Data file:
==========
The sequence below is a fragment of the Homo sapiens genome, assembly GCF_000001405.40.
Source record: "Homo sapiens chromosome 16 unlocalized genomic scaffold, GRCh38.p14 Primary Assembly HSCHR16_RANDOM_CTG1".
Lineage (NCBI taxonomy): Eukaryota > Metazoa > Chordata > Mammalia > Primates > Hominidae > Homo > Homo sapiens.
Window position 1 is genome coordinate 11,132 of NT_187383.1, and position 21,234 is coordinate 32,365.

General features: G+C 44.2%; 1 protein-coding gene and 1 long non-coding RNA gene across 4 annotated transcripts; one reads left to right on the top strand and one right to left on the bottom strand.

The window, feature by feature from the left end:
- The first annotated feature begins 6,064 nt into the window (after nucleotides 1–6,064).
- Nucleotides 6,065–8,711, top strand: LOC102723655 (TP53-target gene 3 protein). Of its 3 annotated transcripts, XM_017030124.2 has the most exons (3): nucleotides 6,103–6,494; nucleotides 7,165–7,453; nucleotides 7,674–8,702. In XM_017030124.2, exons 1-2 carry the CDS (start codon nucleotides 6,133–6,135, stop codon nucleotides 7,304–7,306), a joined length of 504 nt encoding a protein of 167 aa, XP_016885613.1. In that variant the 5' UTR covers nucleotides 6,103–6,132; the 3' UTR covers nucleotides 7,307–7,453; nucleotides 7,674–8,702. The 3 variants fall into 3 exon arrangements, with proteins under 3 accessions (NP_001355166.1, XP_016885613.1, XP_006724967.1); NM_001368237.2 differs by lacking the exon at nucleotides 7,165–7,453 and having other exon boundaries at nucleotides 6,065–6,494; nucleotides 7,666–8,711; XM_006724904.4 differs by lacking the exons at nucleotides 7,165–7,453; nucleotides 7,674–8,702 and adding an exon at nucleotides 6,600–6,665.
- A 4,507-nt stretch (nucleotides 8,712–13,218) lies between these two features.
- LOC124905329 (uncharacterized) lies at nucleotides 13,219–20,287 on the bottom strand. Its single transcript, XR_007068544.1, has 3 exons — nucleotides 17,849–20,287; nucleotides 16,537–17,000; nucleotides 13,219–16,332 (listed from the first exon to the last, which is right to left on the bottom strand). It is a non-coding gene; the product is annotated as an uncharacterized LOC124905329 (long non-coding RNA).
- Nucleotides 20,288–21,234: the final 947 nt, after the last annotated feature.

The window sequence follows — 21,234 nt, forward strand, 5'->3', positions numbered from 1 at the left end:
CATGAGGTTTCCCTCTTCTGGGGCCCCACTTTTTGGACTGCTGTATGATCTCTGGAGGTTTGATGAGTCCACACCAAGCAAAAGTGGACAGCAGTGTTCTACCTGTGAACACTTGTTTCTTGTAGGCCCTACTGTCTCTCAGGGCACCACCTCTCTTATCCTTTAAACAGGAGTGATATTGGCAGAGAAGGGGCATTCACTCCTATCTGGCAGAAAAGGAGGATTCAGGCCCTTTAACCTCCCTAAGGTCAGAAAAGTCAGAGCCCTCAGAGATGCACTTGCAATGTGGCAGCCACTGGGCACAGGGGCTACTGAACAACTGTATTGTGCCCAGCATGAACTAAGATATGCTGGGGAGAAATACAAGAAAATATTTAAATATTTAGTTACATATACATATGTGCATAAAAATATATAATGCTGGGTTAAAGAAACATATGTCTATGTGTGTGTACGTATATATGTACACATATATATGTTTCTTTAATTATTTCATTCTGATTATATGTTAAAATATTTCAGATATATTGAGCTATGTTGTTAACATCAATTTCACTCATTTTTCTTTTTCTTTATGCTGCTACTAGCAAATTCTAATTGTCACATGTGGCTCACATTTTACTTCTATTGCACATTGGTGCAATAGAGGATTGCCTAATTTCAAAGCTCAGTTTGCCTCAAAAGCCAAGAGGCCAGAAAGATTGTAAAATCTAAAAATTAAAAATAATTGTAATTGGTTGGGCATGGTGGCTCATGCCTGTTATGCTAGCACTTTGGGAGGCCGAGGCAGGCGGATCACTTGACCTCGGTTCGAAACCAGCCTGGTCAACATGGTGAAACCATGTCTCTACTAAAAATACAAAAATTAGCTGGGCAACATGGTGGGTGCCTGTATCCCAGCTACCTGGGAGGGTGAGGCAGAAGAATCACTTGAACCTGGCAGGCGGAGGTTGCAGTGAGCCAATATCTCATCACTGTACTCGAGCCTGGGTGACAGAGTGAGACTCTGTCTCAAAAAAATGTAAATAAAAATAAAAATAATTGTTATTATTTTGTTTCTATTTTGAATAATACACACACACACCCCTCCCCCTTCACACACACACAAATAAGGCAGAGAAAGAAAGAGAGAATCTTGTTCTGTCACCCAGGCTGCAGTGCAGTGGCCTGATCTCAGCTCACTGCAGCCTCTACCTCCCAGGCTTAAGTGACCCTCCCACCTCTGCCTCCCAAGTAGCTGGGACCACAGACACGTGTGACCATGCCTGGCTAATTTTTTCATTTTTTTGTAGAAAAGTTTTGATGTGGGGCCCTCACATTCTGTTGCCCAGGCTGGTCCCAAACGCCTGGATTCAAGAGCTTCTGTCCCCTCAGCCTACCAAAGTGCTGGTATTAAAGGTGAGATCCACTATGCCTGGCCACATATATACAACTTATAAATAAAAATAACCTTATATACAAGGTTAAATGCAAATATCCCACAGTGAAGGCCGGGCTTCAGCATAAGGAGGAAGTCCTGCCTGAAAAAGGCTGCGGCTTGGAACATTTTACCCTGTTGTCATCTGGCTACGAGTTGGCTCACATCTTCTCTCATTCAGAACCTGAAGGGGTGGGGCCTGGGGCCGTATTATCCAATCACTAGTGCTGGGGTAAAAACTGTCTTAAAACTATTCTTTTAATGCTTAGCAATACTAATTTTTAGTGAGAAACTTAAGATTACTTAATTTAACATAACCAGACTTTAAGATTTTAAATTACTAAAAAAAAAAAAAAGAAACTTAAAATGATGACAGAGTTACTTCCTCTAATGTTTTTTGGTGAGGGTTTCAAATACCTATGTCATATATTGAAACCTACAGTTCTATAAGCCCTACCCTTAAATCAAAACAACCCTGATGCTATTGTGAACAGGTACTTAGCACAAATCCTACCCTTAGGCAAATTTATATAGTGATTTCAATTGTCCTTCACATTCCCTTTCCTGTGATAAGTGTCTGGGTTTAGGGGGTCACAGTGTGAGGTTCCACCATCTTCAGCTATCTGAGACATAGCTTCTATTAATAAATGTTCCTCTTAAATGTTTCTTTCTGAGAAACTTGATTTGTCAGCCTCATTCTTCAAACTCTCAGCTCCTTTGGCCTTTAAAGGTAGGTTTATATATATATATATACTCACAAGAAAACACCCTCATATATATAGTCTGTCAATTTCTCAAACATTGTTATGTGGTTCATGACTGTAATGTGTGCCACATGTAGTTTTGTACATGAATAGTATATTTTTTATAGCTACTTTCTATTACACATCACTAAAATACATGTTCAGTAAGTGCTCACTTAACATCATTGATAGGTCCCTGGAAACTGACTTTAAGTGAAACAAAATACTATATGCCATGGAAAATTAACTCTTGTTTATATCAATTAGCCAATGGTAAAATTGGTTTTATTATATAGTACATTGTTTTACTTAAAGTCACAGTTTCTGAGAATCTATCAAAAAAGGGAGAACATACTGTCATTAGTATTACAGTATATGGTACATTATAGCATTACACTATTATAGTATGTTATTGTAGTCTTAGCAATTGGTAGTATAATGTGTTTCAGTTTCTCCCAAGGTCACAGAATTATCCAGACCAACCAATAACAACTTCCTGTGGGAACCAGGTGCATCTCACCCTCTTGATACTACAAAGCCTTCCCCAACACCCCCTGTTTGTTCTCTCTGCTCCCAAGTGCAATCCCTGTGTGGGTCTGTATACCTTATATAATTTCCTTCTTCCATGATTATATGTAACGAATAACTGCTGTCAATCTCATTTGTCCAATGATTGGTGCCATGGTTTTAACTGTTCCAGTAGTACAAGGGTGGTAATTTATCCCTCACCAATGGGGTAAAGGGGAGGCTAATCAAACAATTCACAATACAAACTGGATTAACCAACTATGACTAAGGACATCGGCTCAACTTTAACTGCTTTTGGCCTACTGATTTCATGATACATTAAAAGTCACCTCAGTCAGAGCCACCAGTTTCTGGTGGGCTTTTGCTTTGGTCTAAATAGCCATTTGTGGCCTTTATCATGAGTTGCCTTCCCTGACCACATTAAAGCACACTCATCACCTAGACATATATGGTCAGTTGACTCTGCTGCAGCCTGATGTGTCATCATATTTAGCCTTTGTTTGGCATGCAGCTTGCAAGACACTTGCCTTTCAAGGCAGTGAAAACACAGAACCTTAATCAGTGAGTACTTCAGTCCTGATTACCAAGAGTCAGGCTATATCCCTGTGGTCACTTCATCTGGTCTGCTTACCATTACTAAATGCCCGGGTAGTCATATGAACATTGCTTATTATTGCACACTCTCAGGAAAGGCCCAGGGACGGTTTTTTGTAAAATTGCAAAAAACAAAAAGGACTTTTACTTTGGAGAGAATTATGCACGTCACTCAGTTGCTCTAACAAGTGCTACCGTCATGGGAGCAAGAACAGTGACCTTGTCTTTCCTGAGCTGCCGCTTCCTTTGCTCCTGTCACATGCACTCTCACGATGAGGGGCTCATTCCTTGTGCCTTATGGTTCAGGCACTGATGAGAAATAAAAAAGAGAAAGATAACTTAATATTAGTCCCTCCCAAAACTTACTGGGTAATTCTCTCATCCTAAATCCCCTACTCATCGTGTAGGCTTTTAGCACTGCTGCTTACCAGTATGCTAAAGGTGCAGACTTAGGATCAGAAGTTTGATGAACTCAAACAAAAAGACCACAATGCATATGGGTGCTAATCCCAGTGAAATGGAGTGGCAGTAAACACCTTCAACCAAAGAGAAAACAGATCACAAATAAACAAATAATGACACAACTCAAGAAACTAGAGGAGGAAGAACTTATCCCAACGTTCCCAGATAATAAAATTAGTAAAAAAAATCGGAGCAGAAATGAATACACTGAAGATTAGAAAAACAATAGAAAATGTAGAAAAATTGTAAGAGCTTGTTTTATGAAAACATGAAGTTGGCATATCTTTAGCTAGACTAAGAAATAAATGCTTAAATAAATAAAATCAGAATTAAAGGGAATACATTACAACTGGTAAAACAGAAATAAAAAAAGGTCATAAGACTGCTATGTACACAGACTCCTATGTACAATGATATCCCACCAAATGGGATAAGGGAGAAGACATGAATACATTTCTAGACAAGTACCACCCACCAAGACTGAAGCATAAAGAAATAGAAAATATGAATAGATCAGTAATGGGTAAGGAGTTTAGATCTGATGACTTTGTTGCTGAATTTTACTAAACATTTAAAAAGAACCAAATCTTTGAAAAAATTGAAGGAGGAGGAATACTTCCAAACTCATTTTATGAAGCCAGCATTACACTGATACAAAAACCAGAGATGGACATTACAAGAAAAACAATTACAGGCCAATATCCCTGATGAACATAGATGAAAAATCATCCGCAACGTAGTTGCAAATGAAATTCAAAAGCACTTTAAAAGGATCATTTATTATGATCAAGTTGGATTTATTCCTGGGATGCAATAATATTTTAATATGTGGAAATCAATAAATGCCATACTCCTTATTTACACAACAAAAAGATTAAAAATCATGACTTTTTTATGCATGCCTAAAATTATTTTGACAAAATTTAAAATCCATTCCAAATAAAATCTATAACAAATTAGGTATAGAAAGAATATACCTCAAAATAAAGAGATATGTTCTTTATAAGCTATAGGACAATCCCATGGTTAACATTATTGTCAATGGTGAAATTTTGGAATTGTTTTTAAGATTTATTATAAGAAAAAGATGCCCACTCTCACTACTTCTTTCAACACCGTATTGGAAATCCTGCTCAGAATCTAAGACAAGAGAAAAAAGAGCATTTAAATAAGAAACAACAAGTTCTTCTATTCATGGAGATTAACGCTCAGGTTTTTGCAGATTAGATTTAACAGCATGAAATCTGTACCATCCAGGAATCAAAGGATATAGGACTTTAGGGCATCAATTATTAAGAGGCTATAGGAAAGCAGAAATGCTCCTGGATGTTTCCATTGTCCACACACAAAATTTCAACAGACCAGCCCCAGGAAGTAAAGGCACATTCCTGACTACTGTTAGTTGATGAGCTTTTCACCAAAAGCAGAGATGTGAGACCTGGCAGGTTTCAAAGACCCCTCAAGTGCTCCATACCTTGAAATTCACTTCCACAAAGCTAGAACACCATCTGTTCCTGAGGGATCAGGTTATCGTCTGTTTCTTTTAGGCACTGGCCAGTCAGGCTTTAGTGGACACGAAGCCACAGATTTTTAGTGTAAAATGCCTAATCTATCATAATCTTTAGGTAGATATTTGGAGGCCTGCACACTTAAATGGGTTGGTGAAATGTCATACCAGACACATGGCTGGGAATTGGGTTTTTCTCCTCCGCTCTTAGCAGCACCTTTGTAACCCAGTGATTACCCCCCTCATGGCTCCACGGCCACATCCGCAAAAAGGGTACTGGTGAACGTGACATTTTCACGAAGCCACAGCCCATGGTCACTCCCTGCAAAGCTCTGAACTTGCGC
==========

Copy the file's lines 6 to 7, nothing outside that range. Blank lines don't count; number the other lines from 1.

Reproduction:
The window, feature by feature from the left end:
- The first annotated feature begins 6,064 nt into the window (after nucleotides 1–6,064).